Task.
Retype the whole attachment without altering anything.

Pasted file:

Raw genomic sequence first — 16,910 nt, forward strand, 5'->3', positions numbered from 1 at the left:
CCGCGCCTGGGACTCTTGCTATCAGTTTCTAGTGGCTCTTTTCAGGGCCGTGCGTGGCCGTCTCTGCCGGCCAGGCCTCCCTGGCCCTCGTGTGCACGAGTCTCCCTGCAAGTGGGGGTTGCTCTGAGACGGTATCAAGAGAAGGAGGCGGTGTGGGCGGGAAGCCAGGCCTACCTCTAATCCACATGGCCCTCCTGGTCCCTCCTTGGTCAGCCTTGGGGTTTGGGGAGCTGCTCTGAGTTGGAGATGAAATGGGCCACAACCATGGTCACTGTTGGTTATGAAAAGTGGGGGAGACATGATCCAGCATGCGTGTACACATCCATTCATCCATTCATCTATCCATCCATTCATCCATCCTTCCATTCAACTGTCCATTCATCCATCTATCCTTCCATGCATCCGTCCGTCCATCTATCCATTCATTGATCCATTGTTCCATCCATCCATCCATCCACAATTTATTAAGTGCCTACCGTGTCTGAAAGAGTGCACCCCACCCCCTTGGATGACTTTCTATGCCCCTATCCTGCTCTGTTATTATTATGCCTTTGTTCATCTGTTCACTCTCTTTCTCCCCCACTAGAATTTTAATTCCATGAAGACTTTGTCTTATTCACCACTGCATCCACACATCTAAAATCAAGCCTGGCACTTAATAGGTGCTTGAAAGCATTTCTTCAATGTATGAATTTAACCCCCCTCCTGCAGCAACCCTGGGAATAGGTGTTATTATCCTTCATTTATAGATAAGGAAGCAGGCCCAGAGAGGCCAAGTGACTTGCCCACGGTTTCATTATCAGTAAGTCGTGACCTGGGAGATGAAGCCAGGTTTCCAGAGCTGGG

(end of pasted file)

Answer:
Raw genomic sequence first — 16,910 nt, forward strand, 5'->3', positions numbered from 1 at the left:
CCGCGCCTGGGACTCTTGCTATCAGTTTCTAGTGGCTCTTTTCAGGGCCGTGCGTGGCCGTCTCTGCCGGCCAGGCCTCCCTGGCCCTCGTGTGCACGAGTCTCCCTGCAAGTGGGGGTTGCTCTGAGACGGTATCAAGAGAAGGAGGCGGTGTGGGCGGGAAGCCAGGCCTACCTCTAATCCACATGGCCCTCCTGGTCCCTCCTTGGTCAGCCTTGGGGTTTGGGGAGCTGCTCTGAGTTGGAGATGAAATGGGCCACAACCATGGTCACTGTTGGTTATGAAAAGTGGGGGAGACATGATCCAGCATGCGTGTACACATCCATTCATCCATTCATCTATCCATCCATTCATCCATCCTTCCATTCAACTGTCCATTCATCCATCTATCCTTCCATGCATCCGTCCGTCCATCTATCCATTCATTGATCCATTGTTCCATCCATCCATCCATCCACAATTTATTAAGTGCCTACCGTGTCTGAAAGAGTGCACCCCACCCCCTTGGATGACTTTCTATGCCCCTATCCTGCTCTGTTATTATTATGCCTTTGTTCATCTGTTCACTCTCTTTCTCCCCCACTAGAATTTTAATTCCATGAAGACTTTGTCTTATTCACCACTGCATCCACACATCTAAAATCAAGCCTGGCACTTAATAGGTGCTTGAAAGCATTTCTTCAATGTATGAATTTAACCCCCCTCCTGCAGCAACCCTGGGAATAGGTGTTATTATCCTTCATTTATAGATAAGGAAGCAGGCCCAGAGAGGCCAAGTGACTTGCCCACGGTTTCATTATCAGTAAGTCGTGACCTGGGAGATGAAGCCAGGTTTCCAGAGCTGGG